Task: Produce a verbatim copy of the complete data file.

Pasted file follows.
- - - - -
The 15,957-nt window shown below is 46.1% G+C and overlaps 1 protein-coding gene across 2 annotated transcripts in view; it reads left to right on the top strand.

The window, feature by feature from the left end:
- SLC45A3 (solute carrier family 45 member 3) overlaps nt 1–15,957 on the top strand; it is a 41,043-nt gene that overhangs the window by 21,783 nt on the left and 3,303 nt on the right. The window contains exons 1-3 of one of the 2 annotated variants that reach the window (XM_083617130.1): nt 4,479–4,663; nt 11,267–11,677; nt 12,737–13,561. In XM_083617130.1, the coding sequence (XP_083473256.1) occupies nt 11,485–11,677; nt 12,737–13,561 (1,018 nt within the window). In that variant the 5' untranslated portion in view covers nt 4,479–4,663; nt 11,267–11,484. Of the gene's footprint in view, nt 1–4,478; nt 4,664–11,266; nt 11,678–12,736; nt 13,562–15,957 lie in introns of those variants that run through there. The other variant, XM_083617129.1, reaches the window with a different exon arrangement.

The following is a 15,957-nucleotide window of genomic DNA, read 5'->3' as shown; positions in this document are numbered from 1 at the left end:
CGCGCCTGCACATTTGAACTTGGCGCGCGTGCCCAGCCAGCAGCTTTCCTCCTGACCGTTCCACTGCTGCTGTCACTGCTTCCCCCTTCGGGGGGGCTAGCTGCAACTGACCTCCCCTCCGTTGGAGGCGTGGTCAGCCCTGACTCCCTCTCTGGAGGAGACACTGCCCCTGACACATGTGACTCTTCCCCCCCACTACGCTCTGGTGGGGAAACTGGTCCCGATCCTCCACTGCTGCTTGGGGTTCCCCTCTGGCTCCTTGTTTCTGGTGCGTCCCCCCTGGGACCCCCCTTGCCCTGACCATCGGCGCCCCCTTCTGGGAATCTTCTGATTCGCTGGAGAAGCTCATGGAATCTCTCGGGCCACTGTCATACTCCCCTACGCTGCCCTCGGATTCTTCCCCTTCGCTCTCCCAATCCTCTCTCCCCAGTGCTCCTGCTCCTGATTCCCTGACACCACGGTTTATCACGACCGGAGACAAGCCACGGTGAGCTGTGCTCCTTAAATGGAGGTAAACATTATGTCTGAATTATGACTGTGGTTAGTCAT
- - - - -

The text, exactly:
The 15,957-nt window shown below is 46.1% G+C and overlaps 1 protein-coding gene across 2 annotated transcripts in view; it reads left to right on the top strand.

The window, feature by feature from the left end:
- SLC45A3 (solute carrier family 45 member 3) overlaps nt 1–15,957 on the top strand; it is a 41,043-nt gene that overhangs the window by 21,783 nt on the left and 3,303 nt on the right. The window contains exons 1-3 of one of the 2 annotated variants that reach the window (XM_083617130.1): nt 4,479–4,663; nt 11,267–11,677; nt 12,737–13,561. In XM_083617130.1, the coding sequence (XP_083473256.1) occupies nt 11,485–11,677; nt 12,737–13,561 (1,018 nt within the window). In that variant the 5' untranslated portion in view covers nt 4,479–4,663; nt 11,267–11,484. Of the gene's footprint in view, nt 1–4,478; nt 4,664–11,266; nt 11,678–12,736; nt 13,562–15,957 lie in introns of those variants that run through there. The other variant, XM_083617129.1, reaches the window with a different exon arrangement.

The following is a 15,957-nucleotide window of genomic DNA, read 5'->3' as shown; positions in this document are numbered from 1 at the left end:
CGCGCCTGCACATTTGAACTTGGCGCGCGTGCCCAGCCAGCAGCTTTCCTCCTGACCGTTCCACTGCTGCTGTCACTGCTTCCCCCTTCGGGGGGGCTAGCTGCAACTGACCTCCCCTCCGTTGGAGGCGTGGTCAGCCCTGACTCCCTCTCTGGAGGAGACACTGCCCCTGACACATGTGACTCTTCCCCCCCACTACGCTCTGGTGGGGAAACTGGTCCCGATCCTCCACTGCTGCTTGGGGTTCCCCTCTGGCTCCTTGTTTCTGGTGCGTCCCCCCTGGGACCCCCCTTGCCCTGACCATCGGCGCCCCCTTCTGGGAATCTTCTGATTCGCTGGAGAAGCTCATGGAATCTCTCGGGCCACTGTCATACTCCCCTACGCTGCCCTCGGATTCTTCCCCTTCGCTCTCCCAATCCTCTCTCCCCAGTGCTCCTGCTCCTGATTCCCTGACACCACGGTTTATCACGACCGGAGACAAGCCACGGTGAGCTGTGCTCCTTAAATGGAGGTAAACATTATGTCTGAATTATGACTGTGGTTAGTCAT